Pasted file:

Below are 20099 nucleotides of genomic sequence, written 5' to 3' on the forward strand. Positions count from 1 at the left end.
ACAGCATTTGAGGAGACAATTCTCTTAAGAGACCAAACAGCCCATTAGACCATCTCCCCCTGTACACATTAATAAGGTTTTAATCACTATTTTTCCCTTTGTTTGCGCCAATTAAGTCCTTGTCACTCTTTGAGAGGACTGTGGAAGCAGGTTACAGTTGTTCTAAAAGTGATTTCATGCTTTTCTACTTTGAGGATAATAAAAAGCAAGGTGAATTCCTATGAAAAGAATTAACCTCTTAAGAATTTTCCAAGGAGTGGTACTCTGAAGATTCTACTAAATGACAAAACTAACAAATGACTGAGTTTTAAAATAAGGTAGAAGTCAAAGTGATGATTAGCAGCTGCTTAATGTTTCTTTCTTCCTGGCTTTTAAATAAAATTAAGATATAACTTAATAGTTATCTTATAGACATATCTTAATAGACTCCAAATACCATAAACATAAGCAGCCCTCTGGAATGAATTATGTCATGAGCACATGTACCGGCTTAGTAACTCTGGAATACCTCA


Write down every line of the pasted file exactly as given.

Below are 20099 nucleotides of genomic sequence, written 5' to 3' on the forward strand. Positions count from 1 at the left end.
ACAGCATTTGAGGAGACAATTCTCTTAAGAGACCAAACAGCCCATTAGACCATCTCCCCCTGTACACATTAATAAGGTTTTAATCACTATTTTTCCCTTTGTTTGCGCCAATTAAGTCCTTGTCACTCTTTGAGAGGACTGTGGAAGCAGGTTACAGTTGTTCTAAAAGTGATTTCATGCTTTTCTACTTTGAGGATAATAAAAAGCAAGGTGAATTCCTATGAAAAGAATTAACCTCTTAAGAATTTTCCAAGGAGTGGTACTCTGAAGATTCTACTAAATGACAAAACTAACAAATGACTGAGTTTTAAAATAAGGTAGAAGTCAAAGTGATGATTAGCAGCTGCTTAATGTTTCTTTCTTCCTGGCTTTTAAATAAAATTAAGATATAACTTAATAGTTATCTTATAGACATATCTTAATAGACTCCAAATACCATAAACATAAGCAGCCCTCTGGAATGAATTATGTCATGAGCACATGTACCGGCTTAGTAACTCTGGAATACCTCA